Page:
Time is kind of amorphous in the Star Wars galaxy. You can make a timeline, but there’s always new storytelling and [time is] always kind of hand-wavy. And we’ve had conversations about like, “What do you think would have been happening 100 years before this, or 200 years ago? What is the history of a place?” One of the things that was great about The Clone Wars [TV series] is that it did a lot of that building of places you hadn’t been in the galaxy and gave you a little bit of history. There was a lot of lore that was built from what was at first dismissed as a kids cartoon and ended up becoming like a huge piece of canon.
[Considering the Star Wars timeline] is like Ghostbusters, to bring in a different fandom. As long as you’re not crossing streams, everything’s probably going to be okay. And then if you do cross streams, you have to kind of explain that away. So everyone’s going to be aware as they’re building their stories. We’re extremely collaborative though. We talked to each other every day about stories.
Speaking of time, when does Test of Courage take place in relation to the other books? Charles’ Light of the Republic sounded like a core text that kicks things off.
It’s sort of the same time period. I think Charles’ book covers a longer time period than mine. I can tell you, in book time, my story is only like a couple of weeks. But as far as overall story time, it takes place in concert with Charles’ book. Everyone is kind of reeling from a an event. We don’t know what that is. So I guess it’s made everyone a little on edge.
Your previous Star Wars book Spark of the Resistance is a really rousing adventure with Rey, Rose, Poe, BB-8 and a few characters who never pop up anywhere else because, in the end, Expanded Universe books can’t leave a dent in the canon. Do you feel a new freedom writing within the world of The High Republic?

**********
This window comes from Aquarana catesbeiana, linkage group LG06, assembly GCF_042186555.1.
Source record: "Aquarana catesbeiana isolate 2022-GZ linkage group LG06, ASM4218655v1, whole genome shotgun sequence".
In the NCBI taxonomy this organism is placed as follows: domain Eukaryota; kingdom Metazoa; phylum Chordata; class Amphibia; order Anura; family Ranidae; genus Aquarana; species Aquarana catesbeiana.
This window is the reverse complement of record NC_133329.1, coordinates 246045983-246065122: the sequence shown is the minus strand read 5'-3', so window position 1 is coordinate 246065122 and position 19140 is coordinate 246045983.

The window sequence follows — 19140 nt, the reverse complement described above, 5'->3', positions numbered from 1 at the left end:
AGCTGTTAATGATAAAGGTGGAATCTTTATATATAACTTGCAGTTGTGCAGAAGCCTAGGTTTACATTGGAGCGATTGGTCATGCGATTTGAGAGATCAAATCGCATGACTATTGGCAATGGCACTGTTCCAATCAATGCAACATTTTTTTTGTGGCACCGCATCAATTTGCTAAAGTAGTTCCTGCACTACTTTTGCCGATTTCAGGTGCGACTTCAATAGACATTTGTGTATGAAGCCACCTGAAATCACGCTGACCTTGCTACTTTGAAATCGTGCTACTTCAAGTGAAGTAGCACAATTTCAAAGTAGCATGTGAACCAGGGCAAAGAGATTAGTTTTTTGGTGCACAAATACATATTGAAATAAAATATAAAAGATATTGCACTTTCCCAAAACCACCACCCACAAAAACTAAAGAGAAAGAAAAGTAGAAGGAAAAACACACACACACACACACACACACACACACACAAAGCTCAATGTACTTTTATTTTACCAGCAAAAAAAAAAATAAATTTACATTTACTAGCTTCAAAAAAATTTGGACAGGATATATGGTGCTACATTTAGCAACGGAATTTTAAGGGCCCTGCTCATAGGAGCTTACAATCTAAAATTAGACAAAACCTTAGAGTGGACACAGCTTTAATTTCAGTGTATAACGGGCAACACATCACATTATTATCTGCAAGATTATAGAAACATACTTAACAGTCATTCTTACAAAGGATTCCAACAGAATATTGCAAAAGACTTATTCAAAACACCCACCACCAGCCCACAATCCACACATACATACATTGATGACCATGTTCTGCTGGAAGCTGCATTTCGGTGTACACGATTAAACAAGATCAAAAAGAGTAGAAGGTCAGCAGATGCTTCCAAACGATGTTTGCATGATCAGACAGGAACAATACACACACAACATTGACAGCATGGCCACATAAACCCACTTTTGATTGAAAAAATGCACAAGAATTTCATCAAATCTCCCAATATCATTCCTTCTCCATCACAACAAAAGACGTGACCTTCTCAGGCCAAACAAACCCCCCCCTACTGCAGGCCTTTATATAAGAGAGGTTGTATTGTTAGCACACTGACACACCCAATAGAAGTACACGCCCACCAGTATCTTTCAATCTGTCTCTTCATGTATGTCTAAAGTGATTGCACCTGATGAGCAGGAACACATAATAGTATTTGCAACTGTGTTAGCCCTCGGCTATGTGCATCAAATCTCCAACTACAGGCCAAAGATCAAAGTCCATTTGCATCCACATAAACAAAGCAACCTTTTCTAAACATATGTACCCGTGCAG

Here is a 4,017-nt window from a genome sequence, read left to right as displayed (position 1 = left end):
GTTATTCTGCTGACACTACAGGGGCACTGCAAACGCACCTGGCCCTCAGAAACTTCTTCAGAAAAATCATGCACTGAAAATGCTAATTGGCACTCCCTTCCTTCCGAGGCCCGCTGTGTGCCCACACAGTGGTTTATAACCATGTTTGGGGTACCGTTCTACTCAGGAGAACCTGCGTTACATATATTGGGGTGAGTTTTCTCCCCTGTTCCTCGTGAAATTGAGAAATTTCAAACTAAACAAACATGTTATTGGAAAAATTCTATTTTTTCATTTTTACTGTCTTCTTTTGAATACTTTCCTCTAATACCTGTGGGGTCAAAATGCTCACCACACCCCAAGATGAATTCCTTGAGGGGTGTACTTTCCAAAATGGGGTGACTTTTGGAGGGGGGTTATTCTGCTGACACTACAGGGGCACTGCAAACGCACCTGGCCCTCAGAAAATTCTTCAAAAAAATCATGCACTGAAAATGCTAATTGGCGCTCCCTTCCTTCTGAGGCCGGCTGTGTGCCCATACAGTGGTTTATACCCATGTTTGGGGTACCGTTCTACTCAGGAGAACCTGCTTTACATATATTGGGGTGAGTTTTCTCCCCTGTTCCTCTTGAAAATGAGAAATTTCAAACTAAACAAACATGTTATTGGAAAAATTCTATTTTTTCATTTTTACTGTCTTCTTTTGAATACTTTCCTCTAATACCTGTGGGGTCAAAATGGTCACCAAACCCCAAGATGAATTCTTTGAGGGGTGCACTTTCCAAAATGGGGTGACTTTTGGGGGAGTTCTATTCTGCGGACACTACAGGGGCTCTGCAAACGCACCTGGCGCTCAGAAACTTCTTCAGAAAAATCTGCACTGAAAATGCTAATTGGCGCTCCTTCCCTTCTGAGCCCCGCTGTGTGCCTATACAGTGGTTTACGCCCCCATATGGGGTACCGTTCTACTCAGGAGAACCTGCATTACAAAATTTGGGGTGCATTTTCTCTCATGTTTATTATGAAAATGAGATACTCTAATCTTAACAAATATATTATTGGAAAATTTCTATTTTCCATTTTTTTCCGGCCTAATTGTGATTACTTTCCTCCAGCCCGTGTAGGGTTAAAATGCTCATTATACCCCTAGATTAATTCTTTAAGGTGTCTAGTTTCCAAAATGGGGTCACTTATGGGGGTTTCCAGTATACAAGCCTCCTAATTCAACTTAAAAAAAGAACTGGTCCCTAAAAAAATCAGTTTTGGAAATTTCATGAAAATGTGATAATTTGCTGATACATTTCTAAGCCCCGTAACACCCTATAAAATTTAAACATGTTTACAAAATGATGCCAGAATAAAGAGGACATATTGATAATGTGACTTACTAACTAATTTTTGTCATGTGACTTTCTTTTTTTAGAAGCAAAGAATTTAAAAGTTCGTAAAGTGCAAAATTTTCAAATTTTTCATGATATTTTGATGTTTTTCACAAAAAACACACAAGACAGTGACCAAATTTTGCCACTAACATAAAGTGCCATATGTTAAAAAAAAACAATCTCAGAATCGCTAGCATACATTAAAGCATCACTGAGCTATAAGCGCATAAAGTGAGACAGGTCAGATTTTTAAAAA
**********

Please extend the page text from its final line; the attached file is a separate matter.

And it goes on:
I think, in the fandom, there’s this perceived idea of Story Group as like the traffic cops of storytelling, but for me, it’s not true. They’ve always been more like an encyclopedia of storytelling, more like, “This is what the lore will tell you.” I always referred to them as like my pocket Yodas. They’re going to tell you, “OK, if you want to use this, this is how it would be phrased” and I for me, I’ve never had a problem with that. I like having someone on my side when it comes time for story. You have your editor, but then to have an extra group of people who want to see you succeed, and want to see you tell something that’s consistent with the rest of the world-building, for me, as an author, is really where I want to be, especially when I’m writing franchise work.
For A Test of Courage, we came up with our own characters. Everything was done from scratch. I created characters for both Lando’s Luck and Spark of the Resistance, but this was the first time where all the characters that are on my page are characters that I came up with myself. Some of them are characters that you’ll see in other media that other creators on the initiative came up with. But I could also say: OK, who do I want to think about? Who are the people that populate this galaxy that should have a story told? OK, I have this person, like, what would their journey to the galaxy look like? What are the things they’re going to face? What are the questions and challenges that they’re going to have?
In YA, we always talk about [the theme of] where we fit into the world, or in this case, the galaxy. But for middle-grade, we always want to ask that question: Where do I fit into in my family? And so [in Test of Courage], I really wanted to tell tell a story about found family, and what it means to to belong in this great magnificent galaxy, and just be a kid. Be an average kid trying to live your life and maybe exciting things happen that you’re not ready for because you just want to be a kid. So Test of Courage is really about quintessential middle-grade storytelling, and bringing it into the Star Wars galaxy.